Shining 3D has released a new version of their 3D scanning software for EinScan devices, version 3.6.
The software is used to drive the handheld 3D scanner, which is essentially a camera without the software. A nearby laptop is the usual method of connection, as the laptop’s screen can show the operator what’s happening at each stage of the scan job.
In the new version there is one major upgrade, and that has to do with target processing. Version 3.6 now allows the use of HD mode during target scanning operations.
3D Scanning With Targets
For those unfamiliar with 3D scanning, there are several approaches that can be used, including structured light, laser ranging and target mode.
Targets are quite interesting, as they can make the job of 3D scanning quite a bit easier.
The problem with handheld 3D scanners is that they have to somehow interpret the signals from their sensors into a rough 3D model during the scan. This is to allow the operator some visibility into the progress of the scan: for example, did the scan cover all portions of the subject?
But this interpretation requires the scan system to identify the scanner’s current position in 3D space and its orientation. That can be very challenging given the ambiguity of some subjects.
This is resolved by using targets, which are highly reflective “dots” that are placed on and around the subject. These become a unique pattern that the scan system can recognize throughout the scan job. This means that if the scanner is accidentally turned in a way that it loses track of its 3D position, it can restore it once it sees the familiar target pattern again. In non-target scanning, loss of position usually means the scan is over and you’ve failed miserably.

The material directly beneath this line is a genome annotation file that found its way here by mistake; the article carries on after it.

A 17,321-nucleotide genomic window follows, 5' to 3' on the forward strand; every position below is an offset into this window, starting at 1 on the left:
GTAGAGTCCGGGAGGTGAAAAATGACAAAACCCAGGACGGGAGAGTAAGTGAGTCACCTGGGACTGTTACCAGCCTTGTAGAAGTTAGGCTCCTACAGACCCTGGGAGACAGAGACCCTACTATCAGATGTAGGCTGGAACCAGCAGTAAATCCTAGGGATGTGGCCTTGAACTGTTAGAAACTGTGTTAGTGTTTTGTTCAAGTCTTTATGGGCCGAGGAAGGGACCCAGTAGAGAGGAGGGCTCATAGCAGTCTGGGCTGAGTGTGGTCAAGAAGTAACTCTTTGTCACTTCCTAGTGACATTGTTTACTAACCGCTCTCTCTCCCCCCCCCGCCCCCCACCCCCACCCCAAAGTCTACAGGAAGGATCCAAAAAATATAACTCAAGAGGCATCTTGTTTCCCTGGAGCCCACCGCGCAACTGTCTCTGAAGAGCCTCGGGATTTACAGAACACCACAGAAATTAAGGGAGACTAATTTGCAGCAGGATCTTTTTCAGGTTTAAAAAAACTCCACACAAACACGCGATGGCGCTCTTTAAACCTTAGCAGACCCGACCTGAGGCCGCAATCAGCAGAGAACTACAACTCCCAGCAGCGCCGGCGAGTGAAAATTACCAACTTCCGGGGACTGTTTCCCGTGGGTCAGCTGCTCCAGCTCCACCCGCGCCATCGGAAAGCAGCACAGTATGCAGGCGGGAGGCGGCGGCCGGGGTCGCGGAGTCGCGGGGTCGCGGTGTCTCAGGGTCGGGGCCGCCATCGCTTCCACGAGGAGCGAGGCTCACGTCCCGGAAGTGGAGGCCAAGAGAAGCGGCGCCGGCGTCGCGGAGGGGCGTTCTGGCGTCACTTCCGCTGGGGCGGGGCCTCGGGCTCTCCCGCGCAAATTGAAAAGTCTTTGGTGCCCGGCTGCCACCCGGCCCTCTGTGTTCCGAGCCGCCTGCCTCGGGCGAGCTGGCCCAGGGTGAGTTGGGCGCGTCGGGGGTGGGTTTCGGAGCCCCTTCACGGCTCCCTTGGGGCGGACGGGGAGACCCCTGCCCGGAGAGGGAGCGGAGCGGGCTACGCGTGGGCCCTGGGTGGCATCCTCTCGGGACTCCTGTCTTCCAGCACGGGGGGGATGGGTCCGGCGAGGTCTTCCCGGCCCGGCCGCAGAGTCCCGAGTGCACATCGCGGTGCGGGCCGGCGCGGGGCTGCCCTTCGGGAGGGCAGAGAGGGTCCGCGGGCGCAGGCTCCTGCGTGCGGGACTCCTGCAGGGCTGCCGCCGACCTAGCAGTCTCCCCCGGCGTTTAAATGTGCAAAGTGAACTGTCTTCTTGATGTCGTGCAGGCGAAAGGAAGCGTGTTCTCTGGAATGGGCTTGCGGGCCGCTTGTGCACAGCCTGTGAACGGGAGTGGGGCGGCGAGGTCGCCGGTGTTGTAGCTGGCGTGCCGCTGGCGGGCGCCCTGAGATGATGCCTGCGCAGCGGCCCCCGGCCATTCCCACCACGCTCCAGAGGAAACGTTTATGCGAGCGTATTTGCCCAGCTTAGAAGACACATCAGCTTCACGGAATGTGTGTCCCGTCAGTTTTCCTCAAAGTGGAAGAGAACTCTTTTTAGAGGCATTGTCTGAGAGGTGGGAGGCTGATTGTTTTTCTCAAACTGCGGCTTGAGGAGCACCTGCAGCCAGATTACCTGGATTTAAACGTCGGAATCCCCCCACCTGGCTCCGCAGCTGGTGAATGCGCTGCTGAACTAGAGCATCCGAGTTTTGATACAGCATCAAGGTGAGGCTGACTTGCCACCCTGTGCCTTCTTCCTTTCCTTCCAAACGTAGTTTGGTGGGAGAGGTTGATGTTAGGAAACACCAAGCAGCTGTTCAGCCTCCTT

This process is beautifully demonstrated in this fascinating video from Shining 3D, where they attempt to 3D scan a very thin object — normally quite a challenging task.
Watch carefully as the demonstrator shows the very tricky method of keeping track of the object while switching from one side of the thin object to the other. The trick seems to be to to place targets on the flat table surface on which the subject object sits.
These targets then allow the scanner to maintain tracking even though the subject object is near-invisible when viewed on-edge.
Handheld 3D scanning is a tricky business and can often be frustrating for beginning operators. However, it’s possible to learn many tricks that allow for relatively easy and continuous 3D scanning as shown in this interesting video.
Via Shining 3D